Image: Netflix

Here’s where things get relevatory, as writer Kate Purdy shows us what that house looked like before it needed that restoration. BoJack’s never spoken about his family past his mother and father, even in the glimpses of his book or sessions with Diane, and “The Old Sugarman Place” shows us the Sugarman family in their prime. Even by BoJack Horseman standards it’s an embarrassment of riches in the casting: Matthew Broderick as genial microaggression-spouting patriarch Joseph Sugarman, Jane Krakowski as his vivacious song-in-her-heart wife Honey, and Lin-Manuel Miranda as their proud soldier son CrackerJack off to go fight the Nazis. And then there’s little Bea, buzzing around her family without the bitterness that saturates the character in every glimpse we’ve gotten of her to date.


But the happy family in those scenes isn’t long for this world. CrackerJack never comes home from the war and the family is never the same afterwards. Joseph runs away from any sort of emotional realness (“As a modern American man, I am woefully unprepared to manage a woman’s emotions. I was never taught, and I will not learn”), and that realness is powerfully real for the people left behind in the empty house. Bea once told her son that he came by the ugliness inside him honestly, and the seeds of the family curse are all over Honey’s reactions. Her fits of crying, her grabs at pitchers of beer and young Army veterans, her pressing the pedal on the gas to feel more alive—those are all the hallmarks of the depression that’s chased BoJack for three seasons and counting.

What makes these scenes even exponentially more tragic is the way they play out. Lead animator Anne Walker Farrell directs her first episode of the series, framing the flashbacks so they happen concurrently with present-day and intertwine with BoJack’s own actions in the house. None of what’s happening in these flashbacks is something BoJack has any way of knowing about, events that took place decades before he was even born, so any understanding or recognition is limited to the audience. The parallels become increasingly beautiful and increasingly heartbreaking: Ed and Honey share a duet of “I Will Always Think of You,” break down in tears to a confused crowd, and then drive down the same road home at top speed. The one real-time overlap is the gas station’s scar from Honey’s crash is still there, proving the BoJack Horseman ethos that broken things stay broken.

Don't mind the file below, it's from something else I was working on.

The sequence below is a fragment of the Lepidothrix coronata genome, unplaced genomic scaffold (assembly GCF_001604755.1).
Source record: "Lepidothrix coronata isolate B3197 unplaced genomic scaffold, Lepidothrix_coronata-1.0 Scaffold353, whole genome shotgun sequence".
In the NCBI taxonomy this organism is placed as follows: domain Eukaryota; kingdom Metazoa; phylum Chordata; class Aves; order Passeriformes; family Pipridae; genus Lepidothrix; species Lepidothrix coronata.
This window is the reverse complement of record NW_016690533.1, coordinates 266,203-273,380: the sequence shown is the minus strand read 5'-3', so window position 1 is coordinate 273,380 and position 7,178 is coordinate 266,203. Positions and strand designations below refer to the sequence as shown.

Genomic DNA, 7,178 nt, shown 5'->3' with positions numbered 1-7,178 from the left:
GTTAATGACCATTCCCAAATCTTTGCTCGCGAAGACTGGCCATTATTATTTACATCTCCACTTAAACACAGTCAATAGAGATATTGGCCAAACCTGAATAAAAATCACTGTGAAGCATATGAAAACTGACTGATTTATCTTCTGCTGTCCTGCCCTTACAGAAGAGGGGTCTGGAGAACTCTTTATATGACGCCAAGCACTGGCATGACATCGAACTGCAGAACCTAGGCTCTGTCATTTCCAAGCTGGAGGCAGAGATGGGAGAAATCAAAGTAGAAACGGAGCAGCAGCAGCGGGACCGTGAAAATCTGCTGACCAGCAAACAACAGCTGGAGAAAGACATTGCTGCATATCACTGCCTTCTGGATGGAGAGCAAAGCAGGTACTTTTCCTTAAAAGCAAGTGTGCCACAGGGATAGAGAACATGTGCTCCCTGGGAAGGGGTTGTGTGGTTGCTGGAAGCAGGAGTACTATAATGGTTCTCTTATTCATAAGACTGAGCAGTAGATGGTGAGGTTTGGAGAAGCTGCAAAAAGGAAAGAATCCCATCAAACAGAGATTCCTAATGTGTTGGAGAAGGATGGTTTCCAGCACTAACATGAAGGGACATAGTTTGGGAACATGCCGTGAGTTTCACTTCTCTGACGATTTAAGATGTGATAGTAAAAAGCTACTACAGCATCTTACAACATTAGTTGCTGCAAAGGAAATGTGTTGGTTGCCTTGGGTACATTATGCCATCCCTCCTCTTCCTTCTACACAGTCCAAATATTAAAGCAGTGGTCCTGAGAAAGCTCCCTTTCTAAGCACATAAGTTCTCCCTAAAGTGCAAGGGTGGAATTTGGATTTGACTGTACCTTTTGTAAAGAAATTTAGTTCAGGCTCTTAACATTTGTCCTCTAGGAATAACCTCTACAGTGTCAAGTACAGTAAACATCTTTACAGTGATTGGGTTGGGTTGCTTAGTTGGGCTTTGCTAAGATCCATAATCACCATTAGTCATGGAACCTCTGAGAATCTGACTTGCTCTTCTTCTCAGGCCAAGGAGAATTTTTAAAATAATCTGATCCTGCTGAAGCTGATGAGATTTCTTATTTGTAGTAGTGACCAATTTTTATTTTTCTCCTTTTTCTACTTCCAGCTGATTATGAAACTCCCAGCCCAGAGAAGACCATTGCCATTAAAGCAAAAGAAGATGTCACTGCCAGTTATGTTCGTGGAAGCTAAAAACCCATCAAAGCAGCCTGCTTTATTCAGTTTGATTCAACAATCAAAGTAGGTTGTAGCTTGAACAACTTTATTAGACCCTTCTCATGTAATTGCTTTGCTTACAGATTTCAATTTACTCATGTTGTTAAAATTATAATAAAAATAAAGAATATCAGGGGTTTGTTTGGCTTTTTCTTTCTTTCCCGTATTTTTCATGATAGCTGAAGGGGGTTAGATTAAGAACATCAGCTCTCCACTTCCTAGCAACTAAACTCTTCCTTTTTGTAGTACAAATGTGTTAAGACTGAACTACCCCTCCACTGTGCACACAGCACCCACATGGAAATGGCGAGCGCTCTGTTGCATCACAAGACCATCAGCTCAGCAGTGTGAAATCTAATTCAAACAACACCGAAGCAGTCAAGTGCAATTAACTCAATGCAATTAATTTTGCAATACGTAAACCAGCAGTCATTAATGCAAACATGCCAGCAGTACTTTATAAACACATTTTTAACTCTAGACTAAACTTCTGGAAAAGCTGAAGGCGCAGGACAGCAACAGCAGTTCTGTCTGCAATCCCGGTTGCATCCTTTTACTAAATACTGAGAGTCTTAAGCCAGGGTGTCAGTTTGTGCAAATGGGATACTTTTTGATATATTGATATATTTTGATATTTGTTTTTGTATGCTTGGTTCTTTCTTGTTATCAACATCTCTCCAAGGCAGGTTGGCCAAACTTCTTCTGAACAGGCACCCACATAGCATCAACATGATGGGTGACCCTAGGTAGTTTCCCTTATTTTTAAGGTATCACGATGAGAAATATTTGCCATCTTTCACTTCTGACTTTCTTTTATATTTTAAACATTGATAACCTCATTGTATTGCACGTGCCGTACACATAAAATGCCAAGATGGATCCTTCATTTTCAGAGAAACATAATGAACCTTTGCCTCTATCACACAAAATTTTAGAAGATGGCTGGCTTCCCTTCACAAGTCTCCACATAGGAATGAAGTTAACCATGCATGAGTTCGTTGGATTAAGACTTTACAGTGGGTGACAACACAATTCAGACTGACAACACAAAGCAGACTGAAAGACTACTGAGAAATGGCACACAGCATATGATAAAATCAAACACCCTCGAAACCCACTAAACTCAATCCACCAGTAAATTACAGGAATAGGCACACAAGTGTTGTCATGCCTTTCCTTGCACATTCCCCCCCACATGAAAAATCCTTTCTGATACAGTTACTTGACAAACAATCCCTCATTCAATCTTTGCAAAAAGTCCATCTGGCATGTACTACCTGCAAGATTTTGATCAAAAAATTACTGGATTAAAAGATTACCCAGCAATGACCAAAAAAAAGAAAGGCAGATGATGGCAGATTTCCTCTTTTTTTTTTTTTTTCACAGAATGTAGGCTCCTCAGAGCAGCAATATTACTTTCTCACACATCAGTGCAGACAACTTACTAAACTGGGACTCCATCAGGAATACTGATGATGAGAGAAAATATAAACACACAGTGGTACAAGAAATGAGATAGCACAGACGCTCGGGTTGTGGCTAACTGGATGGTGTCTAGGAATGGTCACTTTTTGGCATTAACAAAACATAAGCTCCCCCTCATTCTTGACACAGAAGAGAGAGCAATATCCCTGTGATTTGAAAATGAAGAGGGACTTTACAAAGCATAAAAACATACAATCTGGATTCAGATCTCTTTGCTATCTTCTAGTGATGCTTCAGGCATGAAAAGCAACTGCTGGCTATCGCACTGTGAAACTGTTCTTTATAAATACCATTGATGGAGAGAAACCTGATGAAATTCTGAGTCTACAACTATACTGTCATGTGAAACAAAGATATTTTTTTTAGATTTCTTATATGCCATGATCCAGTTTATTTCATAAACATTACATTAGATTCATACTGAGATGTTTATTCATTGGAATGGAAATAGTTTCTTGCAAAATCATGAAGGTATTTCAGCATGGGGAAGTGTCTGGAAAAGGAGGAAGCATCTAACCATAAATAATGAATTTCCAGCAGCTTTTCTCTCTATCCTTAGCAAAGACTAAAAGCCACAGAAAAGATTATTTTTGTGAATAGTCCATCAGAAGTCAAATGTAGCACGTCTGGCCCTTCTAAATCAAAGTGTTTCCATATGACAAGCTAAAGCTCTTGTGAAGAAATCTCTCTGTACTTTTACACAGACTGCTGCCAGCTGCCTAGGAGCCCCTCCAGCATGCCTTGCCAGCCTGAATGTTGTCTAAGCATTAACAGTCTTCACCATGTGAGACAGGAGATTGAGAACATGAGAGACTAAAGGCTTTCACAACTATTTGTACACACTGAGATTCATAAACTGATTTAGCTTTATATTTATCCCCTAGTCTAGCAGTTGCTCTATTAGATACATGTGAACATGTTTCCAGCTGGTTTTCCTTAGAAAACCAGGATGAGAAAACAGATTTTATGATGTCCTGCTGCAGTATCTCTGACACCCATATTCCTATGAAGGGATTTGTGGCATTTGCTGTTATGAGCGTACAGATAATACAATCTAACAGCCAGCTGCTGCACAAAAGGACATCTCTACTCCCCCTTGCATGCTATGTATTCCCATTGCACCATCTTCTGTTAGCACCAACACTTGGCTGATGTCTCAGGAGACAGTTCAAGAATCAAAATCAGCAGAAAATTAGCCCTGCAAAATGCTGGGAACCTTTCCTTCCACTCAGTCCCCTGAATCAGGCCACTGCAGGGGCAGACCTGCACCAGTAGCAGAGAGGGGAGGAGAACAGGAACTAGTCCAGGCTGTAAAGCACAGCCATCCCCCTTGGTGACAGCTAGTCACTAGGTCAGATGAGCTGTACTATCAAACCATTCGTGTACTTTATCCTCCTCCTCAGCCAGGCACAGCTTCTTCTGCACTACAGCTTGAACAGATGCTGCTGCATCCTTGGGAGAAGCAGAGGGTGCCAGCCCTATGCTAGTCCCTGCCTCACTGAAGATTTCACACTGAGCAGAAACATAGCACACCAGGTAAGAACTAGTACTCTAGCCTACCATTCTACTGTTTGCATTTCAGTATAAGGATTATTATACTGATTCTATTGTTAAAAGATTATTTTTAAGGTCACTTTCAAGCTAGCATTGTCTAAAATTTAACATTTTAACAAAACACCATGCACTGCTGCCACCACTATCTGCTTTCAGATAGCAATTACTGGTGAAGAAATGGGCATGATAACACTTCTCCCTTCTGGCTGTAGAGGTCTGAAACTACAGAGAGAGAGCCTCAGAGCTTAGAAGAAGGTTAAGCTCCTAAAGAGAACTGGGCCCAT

Image: Netflix

It also proves that breaking things isn’t much of a solution. BoJack tries to repay Ed for his kindness in his own shitty ass-backwards way, trying to force Ed to take flight by falling off a ladder. It backfires spectacularly—albeit beautifully as he drags to the highest point of the sky and then the deepest point of the lake. As much as our early glimpses of Ed’s house and BoJack’s own lampshade narration indicate something bad happened, there’s a real shock in that moment.


And similarly, nothing prepares you for the end result of what happens to BoJack’s grandmother. If BoJack has no idea how to fix his own pain and would rather find the shortcuts, Joseph is even more likely to rely on shortcuts—shortcuts that become horrifyingly apparent the longer he talks. Every step of this final scene gets worse and worse. It was upsetting to see Honey’s zest for life replaced with manic depression, it’s even more upsetting to hear Krakowski take on the dull monotone of the lobotomized, and it’s chilling to hear those tones urge Bea to never love anyone so deeply and set the stage for her grandson to undergo decades of emotional abuse. And if you were wondering how long it would take BoJack Horseman to rip your heart out of your chest in season four, kudos to Purdy for getting it done two episodes in. The moment where Honey says “Why, I have half a mind...” instantly enters the emotional devastation pantheon.

Image: Netflix